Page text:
Amongst the 175 chemicals of concern are substances causing cancer or inflicting changes on the genes, Birgit Geueke, scientific officer, FPF, told FoodProductionDaily.com
Endocrine disrupting chemicals
Others affect an organism’s ability to reproduce, or they act as endocrine disruptors interfering with hormone signaling.
In addition, the list contains toxic chemicals that accumulate in the environment or the human body.
Geueke said phthalates, which are widely used as plasticizers, are one prominent example for endocrine disrupting chemicals that may lead to male infertility, genital malformations and cancer.
Benzophenones and organotin compounds add to the list of endocrine disrupting chemicals used in e.g. printing inks and coatings of food contact materials.
“From a consumer perspective, it is undesirable and unexpected to find chemicals of concern being intentionally used in food contact materials,” said Geueke at the Food Packaging Forum in Zurich last week.
The majority of the 175 chemicals of concern identified in the study fulfill the criteria of “Substances of Very High Concern (SVHC)” based on the EU chemical regulation REACH.
Although only 21 of the 175 chemicals have been officially recognized as SVHC by the European Chemicals Agency, a total of 96 chemicals were identified as fulfilling the official REACH criteria for SVHC by the non-governmental organization ChemSec; they are listed on the Substitute It Now! (SIN) list.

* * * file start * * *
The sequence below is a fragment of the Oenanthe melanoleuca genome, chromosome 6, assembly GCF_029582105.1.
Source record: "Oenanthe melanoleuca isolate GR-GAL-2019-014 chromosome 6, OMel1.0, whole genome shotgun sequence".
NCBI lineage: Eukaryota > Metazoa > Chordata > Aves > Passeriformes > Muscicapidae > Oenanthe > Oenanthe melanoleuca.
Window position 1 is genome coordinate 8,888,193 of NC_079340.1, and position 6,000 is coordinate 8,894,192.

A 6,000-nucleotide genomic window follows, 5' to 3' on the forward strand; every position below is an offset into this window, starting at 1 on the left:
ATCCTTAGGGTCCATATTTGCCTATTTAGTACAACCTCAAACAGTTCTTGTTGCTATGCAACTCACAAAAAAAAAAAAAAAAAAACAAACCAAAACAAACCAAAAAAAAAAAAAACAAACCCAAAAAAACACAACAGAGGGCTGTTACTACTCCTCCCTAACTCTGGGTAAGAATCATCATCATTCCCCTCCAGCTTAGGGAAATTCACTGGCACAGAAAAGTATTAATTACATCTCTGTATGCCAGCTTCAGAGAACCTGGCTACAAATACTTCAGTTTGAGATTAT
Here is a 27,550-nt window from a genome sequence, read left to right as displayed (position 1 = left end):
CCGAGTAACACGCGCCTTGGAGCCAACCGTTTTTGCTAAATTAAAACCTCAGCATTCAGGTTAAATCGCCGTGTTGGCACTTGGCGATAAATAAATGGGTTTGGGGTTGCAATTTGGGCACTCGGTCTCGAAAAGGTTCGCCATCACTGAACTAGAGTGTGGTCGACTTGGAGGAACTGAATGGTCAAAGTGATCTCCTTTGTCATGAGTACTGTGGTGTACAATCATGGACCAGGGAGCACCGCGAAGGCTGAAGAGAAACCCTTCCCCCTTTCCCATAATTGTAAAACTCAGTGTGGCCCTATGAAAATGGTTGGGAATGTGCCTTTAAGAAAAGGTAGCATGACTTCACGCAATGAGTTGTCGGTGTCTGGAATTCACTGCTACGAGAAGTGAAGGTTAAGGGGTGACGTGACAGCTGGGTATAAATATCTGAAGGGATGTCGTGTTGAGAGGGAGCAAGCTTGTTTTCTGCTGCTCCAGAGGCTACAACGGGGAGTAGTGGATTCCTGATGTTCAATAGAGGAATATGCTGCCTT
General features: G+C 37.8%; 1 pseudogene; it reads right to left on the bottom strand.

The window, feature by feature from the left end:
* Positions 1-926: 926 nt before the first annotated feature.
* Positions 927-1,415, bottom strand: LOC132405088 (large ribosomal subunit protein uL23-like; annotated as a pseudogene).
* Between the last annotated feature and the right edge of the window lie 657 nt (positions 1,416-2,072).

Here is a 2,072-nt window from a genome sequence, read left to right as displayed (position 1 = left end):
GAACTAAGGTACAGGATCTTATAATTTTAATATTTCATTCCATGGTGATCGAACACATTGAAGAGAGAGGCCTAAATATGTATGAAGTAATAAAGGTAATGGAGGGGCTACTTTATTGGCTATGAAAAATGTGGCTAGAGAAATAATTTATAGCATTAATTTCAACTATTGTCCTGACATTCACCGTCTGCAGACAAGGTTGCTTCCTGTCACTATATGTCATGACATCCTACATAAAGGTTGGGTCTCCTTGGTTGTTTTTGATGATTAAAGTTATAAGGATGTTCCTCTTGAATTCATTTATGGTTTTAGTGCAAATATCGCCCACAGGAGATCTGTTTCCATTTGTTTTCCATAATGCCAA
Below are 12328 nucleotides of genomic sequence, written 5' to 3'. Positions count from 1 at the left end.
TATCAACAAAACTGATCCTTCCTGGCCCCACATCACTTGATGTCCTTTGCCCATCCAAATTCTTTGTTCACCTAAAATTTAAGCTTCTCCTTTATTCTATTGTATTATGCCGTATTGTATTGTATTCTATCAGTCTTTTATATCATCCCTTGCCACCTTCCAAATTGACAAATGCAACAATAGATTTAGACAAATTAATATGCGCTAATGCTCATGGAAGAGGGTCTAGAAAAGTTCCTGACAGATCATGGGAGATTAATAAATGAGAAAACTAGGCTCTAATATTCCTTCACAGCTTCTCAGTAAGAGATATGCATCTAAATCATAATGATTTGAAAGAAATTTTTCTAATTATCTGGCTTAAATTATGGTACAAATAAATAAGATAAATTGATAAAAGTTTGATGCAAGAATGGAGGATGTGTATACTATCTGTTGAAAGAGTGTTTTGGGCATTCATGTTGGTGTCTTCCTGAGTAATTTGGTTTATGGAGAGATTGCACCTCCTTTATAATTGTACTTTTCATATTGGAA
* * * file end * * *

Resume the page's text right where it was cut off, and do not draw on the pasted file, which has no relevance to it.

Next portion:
Alternatives under REACH
“SVHCs should be properly controlled and progressively replaced by less hazardous alternatives under REACH,” added Geueke.
“This includes a two-step regulatory process aiming at the phase-out of SVHCs. Nevertheless, chemicals used in the manufacture of food contact materials are not directly affected by this phase-out, because they are regulated separately.
“As a consequence, chemicals with highly toxic properties may legally be used in the production of food contact materials, but not in other consumer products such as computers, textiles and paints even though exposure through food contact materials may be far more relevant.
“Food packaging and other materials coming in contact with food (e.g. foils, cans, pans, storage containers) continuously release mixtures of synthetic substances into food at low levels, which are then ingested by the consumer on a daily basis.”
Source: Food Additives and Contaminants: Part A
Published: July 7, 2014
Title: Food contact substances and chemicals of concern: a comparison of inventories, Food Additives & Contaminants: Part A, 31:8, 1438-1450, DOI: 10.1080/19440049.2014.931600
Author(s): Birgit Geueke, Charlotte C. Wagner & Jane Muncke (2014).